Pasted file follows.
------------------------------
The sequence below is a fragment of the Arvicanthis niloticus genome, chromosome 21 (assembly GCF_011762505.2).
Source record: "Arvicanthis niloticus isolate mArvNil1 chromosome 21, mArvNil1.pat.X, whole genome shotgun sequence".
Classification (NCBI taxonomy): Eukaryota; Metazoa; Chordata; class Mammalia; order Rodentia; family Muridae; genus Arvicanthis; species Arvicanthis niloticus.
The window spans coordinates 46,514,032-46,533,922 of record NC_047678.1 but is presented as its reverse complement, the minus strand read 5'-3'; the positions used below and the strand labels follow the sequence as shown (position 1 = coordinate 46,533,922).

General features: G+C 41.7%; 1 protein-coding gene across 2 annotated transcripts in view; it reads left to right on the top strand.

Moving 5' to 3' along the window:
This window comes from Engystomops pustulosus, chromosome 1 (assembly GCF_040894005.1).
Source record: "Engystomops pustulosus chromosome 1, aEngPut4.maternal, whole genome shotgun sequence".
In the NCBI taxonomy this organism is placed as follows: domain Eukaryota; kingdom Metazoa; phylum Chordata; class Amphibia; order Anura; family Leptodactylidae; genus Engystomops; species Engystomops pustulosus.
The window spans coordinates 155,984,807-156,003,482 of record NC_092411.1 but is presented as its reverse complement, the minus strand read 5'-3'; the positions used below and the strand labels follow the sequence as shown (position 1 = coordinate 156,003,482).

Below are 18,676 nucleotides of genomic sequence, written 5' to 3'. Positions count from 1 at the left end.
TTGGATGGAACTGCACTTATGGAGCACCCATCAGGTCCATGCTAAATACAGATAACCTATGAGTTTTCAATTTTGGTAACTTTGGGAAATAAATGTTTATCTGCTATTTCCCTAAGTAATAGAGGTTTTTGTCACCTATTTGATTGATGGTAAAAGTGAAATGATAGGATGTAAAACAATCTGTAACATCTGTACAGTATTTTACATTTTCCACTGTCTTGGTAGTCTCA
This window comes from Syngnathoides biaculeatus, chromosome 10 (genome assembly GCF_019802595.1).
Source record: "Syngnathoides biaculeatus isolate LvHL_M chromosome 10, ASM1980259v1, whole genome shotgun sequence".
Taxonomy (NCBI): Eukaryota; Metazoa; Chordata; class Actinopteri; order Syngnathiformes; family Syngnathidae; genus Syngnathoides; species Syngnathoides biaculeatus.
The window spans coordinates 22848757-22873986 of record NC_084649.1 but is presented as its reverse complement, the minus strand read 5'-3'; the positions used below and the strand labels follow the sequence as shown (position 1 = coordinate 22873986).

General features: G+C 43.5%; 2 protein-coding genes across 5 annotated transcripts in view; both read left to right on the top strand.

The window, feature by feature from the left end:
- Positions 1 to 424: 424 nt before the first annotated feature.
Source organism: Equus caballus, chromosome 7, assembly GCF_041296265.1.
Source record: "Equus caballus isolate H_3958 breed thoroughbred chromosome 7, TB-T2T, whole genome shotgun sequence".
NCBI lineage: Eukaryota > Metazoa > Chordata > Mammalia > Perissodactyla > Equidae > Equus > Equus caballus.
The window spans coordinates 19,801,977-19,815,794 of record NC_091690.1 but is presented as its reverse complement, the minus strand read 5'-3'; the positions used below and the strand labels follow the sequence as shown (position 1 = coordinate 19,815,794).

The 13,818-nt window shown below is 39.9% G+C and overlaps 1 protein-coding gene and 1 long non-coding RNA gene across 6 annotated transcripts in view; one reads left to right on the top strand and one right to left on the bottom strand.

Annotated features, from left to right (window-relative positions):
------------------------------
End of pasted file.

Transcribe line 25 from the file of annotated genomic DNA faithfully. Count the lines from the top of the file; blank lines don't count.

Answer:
Annotated features, from left to right (window-relative positions):